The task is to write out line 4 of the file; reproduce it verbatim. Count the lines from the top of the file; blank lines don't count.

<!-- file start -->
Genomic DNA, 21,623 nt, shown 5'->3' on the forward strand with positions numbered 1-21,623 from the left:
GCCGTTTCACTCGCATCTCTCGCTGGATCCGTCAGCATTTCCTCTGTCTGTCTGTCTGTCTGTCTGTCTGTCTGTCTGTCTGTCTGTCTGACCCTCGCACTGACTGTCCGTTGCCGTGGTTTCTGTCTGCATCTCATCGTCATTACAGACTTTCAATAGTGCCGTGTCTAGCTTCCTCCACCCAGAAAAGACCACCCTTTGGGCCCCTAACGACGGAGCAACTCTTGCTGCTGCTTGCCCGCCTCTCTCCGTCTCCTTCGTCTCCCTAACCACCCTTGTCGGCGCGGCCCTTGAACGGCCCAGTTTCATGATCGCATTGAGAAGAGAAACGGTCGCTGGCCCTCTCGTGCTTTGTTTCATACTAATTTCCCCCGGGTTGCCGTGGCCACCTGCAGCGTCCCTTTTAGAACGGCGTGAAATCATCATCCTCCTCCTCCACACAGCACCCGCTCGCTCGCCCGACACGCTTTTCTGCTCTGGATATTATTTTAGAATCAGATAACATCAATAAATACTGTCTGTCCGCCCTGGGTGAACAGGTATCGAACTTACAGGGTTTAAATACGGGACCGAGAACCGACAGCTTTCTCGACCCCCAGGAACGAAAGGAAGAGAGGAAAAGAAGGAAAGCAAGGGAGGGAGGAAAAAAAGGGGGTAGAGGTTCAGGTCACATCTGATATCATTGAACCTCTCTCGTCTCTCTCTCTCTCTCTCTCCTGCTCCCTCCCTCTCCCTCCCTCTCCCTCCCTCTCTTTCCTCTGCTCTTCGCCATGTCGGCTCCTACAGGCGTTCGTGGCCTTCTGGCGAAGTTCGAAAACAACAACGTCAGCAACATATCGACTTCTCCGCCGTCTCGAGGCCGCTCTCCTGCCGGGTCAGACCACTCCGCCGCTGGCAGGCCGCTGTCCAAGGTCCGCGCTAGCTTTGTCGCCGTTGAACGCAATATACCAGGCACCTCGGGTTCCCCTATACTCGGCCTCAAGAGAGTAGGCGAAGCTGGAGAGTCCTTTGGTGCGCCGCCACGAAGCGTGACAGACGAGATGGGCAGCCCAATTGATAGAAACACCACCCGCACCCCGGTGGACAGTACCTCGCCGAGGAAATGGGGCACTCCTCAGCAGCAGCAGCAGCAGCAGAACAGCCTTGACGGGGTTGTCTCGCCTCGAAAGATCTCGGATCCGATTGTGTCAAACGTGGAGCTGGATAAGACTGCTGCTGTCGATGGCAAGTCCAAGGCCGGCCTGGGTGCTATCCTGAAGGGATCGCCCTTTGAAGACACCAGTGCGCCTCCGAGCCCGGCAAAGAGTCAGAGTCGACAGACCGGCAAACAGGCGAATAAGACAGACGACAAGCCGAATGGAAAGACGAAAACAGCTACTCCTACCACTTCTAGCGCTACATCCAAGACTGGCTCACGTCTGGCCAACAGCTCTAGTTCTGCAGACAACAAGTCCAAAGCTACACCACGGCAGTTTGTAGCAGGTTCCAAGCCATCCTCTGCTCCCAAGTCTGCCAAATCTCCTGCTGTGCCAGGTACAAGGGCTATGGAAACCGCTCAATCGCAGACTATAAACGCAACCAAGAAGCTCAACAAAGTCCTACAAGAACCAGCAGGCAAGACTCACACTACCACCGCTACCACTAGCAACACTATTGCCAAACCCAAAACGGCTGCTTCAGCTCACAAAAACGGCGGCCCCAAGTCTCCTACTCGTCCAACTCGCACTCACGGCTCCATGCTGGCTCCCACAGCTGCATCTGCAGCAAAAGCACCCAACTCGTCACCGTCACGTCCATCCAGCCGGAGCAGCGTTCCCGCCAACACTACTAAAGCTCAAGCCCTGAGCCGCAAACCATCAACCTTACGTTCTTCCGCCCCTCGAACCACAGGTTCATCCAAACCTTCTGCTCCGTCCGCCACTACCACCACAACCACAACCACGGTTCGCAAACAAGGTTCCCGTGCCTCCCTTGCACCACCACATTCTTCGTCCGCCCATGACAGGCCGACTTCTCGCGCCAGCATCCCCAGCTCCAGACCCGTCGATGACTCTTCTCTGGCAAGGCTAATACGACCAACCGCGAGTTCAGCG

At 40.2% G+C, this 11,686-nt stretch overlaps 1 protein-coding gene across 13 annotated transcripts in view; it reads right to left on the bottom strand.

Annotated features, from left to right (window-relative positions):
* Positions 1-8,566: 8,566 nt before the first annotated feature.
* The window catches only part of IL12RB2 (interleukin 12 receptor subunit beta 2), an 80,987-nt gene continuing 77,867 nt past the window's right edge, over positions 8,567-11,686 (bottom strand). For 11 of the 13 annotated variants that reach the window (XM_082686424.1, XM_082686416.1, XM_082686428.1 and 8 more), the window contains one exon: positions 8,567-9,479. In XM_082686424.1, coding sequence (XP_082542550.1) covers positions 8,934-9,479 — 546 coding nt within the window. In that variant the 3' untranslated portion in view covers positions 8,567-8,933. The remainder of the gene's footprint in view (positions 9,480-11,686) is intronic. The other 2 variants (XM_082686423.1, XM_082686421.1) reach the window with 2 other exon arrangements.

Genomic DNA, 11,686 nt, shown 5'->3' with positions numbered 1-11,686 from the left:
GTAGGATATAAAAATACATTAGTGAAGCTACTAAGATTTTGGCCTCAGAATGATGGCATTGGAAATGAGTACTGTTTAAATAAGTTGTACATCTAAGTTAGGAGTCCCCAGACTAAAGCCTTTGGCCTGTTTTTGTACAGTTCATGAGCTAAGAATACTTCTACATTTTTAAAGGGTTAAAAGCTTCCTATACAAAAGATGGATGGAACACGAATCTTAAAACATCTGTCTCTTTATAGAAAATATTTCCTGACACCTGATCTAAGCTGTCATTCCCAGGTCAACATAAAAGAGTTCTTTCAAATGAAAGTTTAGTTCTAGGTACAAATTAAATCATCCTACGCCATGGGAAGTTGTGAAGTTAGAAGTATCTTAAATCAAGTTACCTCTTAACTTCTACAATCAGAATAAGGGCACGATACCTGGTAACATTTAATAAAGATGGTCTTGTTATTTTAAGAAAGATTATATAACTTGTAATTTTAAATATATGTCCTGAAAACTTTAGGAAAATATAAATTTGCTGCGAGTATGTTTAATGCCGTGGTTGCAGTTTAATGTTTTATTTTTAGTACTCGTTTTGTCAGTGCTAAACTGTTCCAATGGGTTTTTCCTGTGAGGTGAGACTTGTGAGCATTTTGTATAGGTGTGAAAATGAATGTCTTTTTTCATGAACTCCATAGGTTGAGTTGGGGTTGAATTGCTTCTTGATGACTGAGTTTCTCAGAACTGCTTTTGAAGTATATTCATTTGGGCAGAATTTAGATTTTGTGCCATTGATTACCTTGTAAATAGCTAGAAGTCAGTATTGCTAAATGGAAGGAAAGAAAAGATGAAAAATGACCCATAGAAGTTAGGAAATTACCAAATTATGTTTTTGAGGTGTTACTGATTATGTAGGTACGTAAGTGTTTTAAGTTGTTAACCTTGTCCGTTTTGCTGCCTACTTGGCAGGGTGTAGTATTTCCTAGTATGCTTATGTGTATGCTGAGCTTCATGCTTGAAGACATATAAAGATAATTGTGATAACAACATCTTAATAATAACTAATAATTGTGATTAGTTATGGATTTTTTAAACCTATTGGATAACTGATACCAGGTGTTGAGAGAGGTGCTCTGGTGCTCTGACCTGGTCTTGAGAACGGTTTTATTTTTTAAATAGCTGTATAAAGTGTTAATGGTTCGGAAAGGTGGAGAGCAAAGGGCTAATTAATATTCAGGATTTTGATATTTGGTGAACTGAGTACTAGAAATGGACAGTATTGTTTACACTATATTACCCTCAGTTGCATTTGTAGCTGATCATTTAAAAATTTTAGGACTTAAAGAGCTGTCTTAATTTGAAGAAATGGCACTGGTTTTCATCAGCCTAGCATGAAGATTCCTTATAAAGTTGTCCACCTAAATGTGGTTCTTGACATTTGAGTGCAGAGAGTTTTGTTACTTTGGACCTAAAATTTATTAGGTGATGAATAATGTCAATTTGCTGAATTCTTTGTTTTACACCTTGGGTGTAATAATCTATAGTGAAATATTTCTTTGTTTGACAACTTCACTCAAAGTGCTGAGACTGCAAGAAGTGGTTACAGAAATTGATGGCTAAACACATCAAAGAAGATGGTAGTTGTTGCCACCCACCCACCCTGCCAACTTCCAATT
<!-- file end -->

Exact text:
Annotated features, from left to right (window-relative positions):